Science confirms what every dog owner has known in his heart: our canine friends can tell when we’re happy or upset. The discovery represents the first solid evidence that an animal other than humans can discriminate between emotional expressions on other species.

The experimental setup used for testing the dogs’ ability to distinguish between emotions. CREDIT: ANJULI BARBER, MESSERLI RESEARCH INSTITUTE

“We think the dogs in our study could have solved the task only by applying their knowledge of emotional expressions in humans to the unfamiliar pictures we presented to them,” says Corsin Müller of the University of Veterinary Medicine Vienna.

In this new study, the dogs distinguished between an angry face and a happy face (of the same person) – and they did so in convincing fashion. After training on 15 picture pairs, the dogs were only shown the upper or the lower half of the face. They were tested on four types of trials:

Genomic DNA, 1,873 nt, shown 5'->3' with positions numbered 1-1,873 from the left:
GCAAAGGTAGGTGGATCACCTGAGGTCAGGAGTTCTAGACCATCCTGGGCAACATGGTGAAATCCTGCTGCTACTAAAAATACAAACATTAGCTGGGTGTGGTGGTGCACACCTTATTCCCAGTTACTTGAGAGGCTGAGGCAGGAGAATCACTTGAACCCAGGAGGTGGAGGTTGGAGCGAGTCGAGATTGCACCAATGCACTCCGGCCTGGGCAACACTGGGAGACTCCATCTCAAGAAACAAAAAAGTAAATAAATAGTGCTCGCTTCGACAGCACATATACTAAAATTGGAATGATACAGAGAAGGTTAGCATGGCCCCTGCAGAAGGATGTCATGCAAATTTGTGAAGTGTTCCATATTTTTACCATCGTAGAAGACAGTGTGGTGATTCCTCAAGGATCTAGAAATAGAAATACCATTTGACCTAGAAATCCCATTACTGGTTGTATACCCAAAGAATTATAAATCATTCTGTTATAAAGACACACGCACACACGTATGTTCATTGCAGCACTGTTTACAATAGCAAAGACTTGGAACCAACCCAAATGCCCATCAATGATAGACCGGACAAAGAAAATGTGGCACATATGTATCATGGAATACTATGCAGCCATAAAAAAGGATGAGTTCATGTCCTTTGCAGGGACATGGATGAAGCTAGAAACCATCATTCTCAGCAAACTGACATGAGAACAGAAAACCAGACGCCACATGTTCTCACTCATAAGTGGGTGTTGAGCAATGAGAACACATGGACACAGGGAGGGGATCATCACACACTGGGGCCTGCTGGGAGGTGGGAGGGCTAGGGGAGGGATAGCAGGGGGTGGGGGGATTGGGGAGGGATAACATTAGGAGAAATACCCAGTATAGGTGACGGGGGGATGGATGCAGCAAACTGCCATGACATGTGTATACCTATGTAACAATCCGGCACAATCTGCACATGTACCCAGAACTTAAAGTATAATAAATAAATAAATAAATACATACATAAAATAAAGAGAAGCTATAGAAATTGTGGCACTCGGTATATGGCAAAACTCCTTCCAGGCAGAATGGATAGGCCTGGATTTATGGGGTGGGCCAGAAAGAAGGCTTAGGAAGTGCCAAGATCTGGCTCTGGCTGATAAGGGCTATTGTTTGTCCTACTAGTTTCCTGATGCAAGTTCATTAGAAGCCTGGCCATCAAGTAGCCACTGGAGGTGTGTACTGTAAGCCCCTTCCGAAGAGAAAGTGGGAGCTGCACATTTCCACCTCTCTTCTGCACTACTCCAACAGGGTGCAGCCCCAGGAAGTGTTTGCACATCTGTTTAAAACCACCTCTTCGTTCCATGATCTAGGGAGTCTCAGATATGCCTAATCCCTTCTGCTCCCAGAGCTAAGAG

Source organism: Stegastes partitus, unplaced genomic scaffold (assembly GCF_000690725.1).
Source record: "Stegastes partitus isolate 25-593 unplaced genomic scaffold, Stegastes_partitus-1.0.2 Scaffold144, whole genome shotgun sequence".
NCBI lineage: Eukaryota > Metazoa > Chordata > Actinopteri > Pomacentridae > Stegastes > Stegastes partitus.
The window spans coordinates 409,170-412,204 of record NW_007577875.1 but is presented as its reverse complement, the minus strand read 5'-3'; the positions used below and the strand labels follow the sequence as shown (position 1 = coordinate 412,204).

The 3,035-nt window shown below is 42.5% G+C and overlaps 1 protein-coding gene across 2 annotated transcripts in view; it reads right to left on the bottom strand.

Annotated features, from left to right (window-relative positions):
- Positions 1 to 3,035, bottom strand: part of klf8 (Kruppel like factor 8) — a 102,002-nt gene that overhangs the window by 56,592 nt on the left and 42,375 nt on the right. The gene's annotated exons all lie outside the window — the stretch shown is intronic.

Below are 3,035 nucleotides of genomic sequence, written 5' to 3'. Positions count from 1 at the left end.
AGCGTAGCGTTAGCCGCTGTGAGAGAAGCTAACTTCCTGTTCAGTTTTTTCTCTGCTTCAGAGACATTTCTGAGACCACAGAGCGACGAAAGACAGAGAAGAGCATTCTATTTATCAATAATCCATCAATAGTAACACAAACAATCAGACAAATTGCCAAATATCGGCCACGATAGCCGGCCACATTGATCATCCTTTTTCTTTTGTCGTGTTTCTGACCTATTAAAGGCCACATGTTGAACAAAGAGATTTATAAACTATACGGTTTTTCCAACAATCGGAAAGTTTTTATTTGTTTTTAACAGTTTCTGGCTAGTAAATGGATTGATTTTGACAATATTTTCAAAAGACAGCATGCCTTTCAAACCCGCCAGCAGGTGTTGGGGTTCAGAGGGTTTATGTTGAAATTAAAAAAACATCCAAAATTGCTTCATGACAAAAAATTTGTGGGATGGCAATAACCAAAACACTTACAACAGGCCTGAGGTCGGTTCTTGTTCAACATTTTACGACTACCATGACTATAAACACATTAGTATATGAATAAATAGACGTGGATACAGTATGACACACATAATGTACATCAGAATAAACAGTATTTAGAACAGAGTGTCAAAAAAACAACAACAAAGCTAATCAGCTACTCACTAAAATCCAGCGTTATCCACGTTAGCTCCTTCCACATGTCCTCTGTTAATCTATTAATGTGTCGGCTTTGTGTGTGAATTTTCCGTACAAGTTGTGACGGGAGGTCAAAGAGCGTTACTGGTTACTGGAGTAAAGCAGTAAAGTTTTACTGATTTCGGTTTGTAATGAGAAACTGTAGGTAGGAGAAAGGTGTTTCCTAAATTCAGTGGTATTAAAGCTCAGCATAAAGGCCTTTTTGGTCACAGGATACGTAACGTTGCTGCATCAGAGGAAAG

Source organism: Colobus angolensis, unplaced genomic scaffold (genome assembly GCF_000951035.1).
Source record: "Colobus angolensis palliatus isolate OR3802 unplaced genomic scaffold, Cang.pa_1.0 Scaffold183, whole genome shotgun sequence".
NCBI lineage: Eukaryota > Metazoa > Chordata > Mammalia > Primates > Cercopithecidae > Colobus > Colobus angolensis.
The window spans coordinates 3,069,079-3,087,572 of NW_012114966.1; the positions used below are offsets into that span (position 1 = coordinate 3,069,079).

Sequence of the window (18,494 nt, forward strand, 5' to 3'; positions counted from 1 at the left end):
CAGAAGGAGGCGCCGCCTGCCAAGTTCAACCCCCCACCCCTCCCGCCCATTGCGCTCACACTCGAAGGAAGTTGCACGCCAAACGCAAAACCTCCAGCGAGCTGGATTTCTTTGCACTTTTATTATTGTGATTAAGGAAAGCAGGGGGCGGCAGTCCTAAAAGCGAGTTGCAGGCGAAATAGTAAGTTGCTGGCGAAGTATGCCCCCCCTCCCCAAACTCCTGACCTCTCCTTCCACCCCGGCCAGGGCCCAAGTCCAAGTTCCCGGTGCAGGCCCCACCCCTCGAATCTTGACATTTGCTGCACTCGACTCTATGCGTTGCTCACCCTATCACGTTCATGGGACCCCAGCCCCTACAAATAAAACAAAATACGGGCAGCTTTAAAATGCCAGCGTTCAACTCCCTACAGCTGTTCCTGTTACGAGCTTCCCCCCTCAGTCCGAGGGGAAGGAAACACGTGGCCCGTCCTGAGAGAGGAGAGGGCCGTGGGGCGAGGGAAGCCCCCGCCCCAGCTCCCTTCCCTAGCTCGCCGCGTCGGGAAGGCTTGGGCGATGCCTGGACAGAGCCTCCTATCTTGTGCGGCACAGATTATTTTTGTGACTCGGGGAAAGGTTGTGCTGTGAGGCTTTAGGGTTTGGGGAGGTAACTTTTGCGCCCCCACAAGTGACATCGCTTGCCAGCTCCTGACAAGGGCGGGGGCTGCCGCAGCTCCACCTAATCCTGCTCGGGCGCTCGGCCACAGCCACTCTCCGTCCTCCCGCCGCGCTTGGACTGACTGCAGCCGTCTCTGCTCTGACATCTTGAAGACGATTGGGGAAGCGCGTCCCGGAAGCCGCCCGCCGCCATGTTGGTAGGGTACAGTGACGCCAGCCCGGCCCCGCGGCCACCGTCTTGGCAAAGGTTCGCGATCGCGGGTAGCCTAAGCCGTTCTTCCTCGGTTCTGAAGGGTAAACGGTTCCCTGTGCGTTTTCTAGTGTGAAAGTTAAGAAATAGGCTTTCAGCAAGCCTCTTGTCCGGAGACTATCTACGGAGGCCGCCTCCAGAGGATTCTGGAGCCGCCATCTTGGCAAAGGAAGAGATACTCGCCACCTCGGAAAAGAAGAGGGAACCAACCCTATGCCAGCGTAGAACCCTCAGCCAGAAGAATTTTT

1. the same half of the faces as in the training but of novel faces,
  2. the other half of the faces used in training
  3. the other half of novel faces
  4. the left half of the faces used in training.

The dogs weren’t able to always figure out the happy face, but they did it often enough to show that they can distinguish the emotions. The study also showed that the dogs can learn and adapt what  they’ve learned to new situations.

“Our study demonstrates that dogs can distinguish angry and happy expressions in humans, they can tell that these two expressions have different meanings, and they can do this not only for people they know well, but even for faces they have never seen before,” says Ludwig Huber, senior author and head of the group at the University of Veterinary Medicine Vienna’s Messerli Research Institute.

Müller and Huber report that the dogs were slower to learn to associate an angry face with a reward, which suggests that they already have a good idea about what they can expect when humans are happy and angry.

“We expect to gain important insights into the extraordinary bond between humans and one of their favorite pets, and into the emotional lives of animals in general,” Müller says.

Journal Reference: Current Biology, Müller et al.: “Dogs can discriminate emotional expressions of human faces”

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